Gitwangak Battle Hill National Historic Site of Canada
Self Guiding Trail
When you arrive at the site, you'll find parking at a viewpoint overlooking Battle Hill. Three interpretive panels in the parking lot tell the story of the site and entice visitors to learn more by walking the short self-guiding trail. Start by walking down a wooden staircase into the river valley. You'll traverse the base of the hill, stopping to read two more interpretive panels, then ascend another set of stairs leading to the top of this former hill fortress. Benches placed at the summit offer excellent views and a rest after your short exertion. The final two panels reveal more about 'Nekt and Gitwangak history. Return by the same route.
Walking the trail at a leisurely pace and reading all the panels will take about half an hour, round trip.
Self Guiding Trail© Parks Canada / Alan Graves Design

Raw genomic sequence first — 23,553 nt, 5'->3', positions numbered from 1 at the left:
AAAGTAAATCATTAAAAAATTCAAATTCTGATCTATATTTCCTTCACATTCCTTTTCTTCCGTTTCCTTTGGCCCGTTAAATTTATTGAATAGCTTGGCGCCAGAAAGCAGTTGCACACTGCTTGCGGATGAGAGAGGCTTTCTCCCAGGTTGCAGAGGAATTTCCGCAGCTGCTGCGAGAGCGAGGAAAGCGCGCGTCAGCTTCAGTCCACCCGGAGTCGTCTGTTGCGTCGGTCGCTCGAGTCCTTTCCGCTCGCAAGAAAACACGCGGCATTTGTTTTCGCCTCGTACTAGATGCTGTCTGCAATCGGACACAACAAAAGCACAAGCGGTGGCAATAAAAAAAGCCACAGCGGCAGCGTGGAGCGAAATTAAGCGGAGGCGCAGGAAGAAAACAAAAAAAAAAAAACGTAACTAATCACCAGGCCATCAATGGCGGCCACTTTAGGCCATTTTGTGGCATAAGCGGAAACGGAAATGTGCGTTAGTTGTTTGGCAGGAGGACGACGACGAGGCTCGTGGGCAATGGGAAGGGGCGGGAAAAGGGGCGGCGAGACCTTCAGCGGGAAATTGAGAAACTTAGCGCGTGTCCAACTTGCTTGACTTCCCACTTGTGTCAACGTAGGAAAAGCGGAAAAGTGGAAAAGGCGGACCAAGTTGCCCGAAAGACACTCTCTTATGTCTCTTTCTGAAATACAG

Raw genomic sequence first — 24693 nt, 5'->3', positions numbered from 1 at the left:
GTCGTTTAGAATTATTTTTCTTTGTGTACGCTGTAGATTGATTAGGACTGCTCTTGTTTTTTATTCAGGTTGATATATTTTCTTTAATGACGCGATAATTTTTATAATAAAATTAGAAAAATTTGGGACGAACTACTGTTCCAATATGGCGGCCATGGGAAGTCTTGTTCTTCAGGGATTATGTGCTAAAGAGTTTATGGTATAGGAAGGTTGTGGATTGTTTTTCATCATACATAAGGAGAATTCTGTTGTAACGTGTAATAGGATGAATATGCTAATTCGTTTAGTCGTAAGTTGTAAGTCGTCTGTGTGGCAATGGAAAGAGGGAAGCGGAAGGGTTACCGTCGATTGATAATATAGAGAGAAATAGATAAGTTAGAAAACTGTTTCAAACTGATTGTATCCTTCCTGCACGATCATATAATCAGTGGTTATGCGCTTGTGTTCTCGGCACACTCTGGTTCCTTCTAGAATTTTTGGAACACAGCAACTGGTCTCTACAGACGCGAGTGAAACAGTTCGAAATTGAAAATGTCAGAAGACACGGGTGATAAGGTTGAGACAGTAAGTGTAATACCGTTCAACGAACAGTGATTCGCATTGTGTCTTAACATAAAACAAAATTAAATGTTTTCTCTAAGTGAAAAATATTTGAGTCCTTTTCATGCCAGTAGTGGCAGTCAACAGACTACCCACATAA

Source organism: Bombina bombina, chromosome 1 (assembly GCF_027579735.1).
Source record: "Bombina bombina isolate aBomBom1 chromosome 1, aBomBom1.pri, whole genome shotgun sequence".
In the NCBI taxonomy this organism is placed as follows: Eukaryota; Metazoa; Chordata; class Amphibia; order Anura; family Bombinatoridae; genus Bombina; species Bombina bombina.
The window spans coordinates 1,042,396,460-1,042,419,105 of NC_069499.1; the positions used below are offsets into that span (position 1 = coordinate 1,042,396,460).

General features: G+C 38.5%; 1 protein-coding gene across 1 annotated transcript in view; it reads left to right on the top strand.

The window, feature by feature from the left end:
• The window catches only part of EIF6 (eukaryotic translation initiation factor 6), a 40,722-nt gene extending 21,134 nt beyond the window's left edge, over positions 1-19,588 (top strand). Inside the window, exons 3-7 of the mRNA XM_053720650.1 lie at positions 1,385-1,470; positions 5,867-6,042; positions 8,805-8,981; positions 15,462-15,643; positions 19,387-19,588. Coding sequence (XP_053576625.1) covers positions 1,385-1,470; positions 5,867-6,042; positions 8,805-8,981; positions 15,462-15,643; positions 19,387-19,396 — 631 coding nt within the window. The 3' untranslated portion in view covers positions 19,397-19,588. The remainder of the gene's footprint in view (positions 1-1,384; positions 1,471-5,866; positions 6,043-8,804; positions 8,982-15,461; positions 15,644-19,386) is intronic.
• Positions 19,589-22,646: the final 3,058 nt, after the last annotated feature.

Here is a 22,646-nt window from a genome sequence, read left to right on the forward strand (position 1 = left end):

Please stay on the trail. Parks Canada has been trying to control loss of vegetation and resulting erosion, which has occurred because of people taking short cuts up or down the hill.
Totem Poles of Gitwangak National Historic Site of Canada
To learn more about this First Nation's history, visit Totem Poles of Gitwangak National Historic Site, located at Gitwangak Village, 6 km south of Battle Hill, just before the Skeena River bridge. The totems are visible from Highway 37. There is ample space for large RV's in the village, and no backing up is needed. The poles are owned and managed by the Gitwangak Band.
Totem Poles of Gitwangak National Historic Site© Parks Canada/D. Kendrick
Detail depicting the infant 'Nekts escape from Haida Gwaii in a canoe with his mother
© Parks Canada/R. Inglis
Following their move from Gitwangak Battle Hill to this village about 1835, members of the Frog-Raven (Ganada), Eagle (Laxskik) and Wolf (Laxgibu) clans commemorated their history in a series of carved house poles. The Fireweed (Gisgast) clan joined the village later. Totem poles continued to be erected at potlatches in this village in spite of federal anti-potlatch laws, from 1874 to 1954. Although the remaining poles have been moved several times to protect them from floods, they represent the oldest collection to be found in their original village context anywhere in British Columbia.